Dr. Jeckyll & Mr. Hyde, 2 Bunnahabhains by Boogieman Import

Apart from the story of Dr. Jeckyll & Mr. Hyde, there is some background to be given to the whiskies here.

In this case, the whiskies are two very different sides to the same coin, sort of. Both are Bunnahabhains, of almost the same age, a not too varying ABV, drawn from similar casks, and yet there are some huge differences! One of them has a nicely brown hue to it that you would expect from a Sherry butt, but the other one has barely picked up any color from the cask.

The other main difference, as with many Bunnahabhains, is that one is peated and the other one is not. While that makes quite a difference in taste and aroma, it shouldn’t affect the color at all.

Both these whiskies are available from Boogieman Import, which means they’re sold through Passie for Whisky, since that is more or less the same company.

Bunnahabhain 12, 2009-2021, Dr. Jeckyll, 50.7% – Boogieman Import

Image from Passie voor Whisky

Lots of dried fruit, on a very crisp, “cold mountain morning” backdrop. Leather and peaches, raisins and a whiff of oak. Bandaids too, with a bit of iodine.

The cold morning crispness turns a little bit watery on the arrival, but is followed quickly by quite a lot of dry oak, peaches and apricots. There some peppery heat too, but not too much.

The finish turns the peppery heat more towards a woody warmth. Not too much sweetness, and more leathery notes too.

Quite an interesting take on Bunnahabhain. It’s quite close to the core range, which is not something we get to see often from independent bottlers. It does have everything amped up, though. So, core range XL or something…

It’s nice that there is a bit of Islay to it through the scent of bandaids, and that crispness was nice too!


Bunnahabhain 11, 2010-2021, Mr. Hyde, 52.3% – Boogieman

Image from Passie voor Whisky

If you told me this was heavily peated newmake, I’d believe you. Although, there is a bit more depth. Not woody, and pale as the moon, but the typical newmake cloying alcohol sweetness is not there. What is there is massive heaps of peat and smoke. Slightly kippery.

Quite sharp with unmellowed alcohol and smoke. Peated turpentine, with black pepper and a touch of oak. Very weird. There is some fruity sweetness in the background though. Slightly tropical.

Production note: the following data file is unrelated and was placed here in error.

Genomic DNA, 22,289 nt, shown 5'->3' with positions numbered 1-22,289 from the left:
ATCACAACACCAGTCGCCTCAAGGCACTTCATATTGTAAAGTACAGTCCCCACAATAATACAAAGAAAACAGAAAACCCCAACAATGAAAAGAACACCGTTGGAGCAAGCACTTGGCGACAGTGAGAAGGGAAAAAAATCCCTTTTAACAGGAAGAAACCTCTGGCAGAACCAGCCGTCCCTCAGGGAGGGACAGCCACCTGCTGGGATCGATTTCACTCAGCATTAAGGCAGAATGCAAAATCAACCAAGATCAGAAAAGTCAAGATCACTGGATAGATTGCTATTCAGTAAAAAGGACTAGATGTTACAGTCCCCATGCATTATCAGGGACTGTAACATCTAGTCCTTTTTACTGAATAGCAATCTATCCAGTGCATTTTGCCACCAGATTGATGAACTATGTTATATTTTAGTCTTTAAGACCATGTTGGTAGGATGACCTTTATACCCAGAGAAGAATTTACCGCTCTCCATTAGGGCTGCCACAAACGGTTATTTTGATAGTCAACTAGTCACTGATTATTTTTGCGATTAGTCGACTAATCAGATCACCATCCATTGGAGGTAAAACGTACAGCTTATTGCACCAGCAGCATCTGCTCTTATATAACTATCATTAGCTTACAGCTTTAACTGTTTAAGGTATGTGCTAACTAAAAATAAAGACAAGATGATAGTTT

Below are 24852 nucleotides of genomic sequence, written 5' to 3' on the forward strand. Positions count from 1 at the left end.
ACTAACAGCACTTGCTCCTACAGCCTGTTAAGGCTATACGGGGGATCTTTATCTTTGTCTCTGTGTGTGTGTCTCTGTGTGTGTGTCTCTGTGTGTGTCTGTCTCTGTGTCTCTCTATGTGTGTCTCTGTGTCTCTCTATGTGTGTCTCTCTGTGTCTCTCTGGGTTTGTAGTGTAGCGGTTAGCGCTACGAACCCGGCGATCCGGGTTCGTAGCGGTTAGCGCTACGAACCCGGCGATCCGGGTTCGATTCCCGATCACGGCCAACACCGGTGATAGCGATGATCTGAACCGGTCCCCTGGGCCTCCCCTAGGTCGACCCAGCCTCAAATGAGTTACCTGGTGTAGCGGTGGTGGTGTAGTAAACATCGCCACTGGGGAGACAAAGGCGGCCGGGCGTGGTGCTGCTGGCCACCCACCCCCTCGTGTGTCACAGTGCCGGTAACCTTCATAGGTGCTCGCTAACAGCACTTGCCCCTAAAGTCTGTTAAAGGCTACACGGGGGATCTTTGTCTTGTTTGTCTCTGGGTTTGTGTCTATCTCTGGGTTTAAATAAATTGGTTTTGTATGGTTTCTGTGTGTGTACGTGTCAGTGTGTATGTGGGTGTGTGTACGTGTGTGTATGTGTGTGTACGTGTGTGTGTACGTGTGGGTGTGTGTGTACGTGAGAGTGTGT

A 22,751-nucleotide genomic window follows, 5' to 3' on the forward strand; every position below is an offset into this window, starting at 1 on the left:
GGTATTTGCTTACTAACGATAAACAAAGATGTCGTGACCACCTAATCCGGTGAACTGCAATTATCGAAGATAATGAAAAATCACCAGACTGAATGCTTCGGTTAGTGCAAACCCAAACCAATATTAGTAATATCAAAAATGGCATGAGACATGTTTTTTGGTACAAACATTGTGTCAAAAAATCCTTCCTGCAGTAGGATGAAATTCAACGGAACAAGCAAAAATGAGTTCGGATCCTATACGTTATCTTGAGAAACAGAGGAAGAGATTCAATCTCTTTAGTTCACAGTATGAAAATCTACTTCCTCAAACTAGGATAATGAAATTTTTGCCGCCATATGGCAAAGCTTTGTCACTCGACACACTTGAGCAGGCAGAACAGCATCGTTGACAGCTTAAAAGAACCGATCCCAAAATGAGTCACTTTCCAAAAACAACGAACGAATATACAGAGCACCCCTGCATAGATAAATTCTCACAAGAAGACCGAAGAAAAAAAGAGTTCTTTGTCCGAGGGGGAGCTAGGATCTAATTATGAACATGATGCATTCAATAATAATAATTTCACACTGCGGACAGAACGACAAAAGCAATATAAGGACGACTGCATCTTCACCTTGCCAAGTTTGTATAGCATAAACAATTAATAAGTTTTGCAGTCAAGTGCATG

The finish is very consistent with the palate, but maybe even more smoky. Later on it turns quite mezcal-like!

Talking about this being a strange one. It’s very interesting but a bit of a one-trick pony. It reminded me of a sample of Lagavulin I got at the distillery in 2010, which came from a fourth-fill cask and the cask had therefore barely had any effect on the whisky. In this case, I bet something similar happened, because this is as close to aged new make (a contradiction, I know) as you can get.

Some mellowing has happened, but other than that there’s barely any cask influence at all. So again, very interesting, but also quite a gimmicky whisky, if you ask me.


Having reviewed these two whiskies, I can confidently say that Boogieman has gone for a rather unique approach here! Two things with rather comparable parameters (except for only one being peated) can come out so very differently. Kudos, because it’s a gutsy move!

Unfortunately, we can’t really close this review without mentioning the elephant in the room in regards to these kinds of bottlings. A little foot note has to be made: Boogieman is one of many who is trying to cope with this issue, since Islay whisky is being ridiculously popular. The price of these two bottles is € 150. Each.

This is currently the case with all Bunnahabhains, Laphroaigs, Bruichladdichs, Kilchomans and Bowmores. Lagavulin and Ardbeg are way more expensive still, and the only one lagging a little bit behind (for now) is Caol Ila.

We’re getting to the point that I understand the price point if you’re really in the market to buy Islay whisky. As in, if you are specifically looking for a bottling from the Queen of the Hebrides, you whill have to be okay with prices like that. However, I often don’t think the price is justified in terms of the whisky you’re actually getting, compared to other options from Scotland.

To me, the connection between price and enjoyment is a bit lost.

Thanks to Passie voor Whisky for the samples! The bottles are available here and here, or combined with a bit of discount.


About Sjoerd de Haan-Kramer

I'm very interested in booze, with a focus on whisky. I like to listen to loads of music and play lots of Magic: the Gathering, and board games too. I'm married to Anneke, have two daughters Ot and Cato, a son Moos and a cat called Kikker (which means Frog, in Dutch). I live in Krommenie, The Netherlands.
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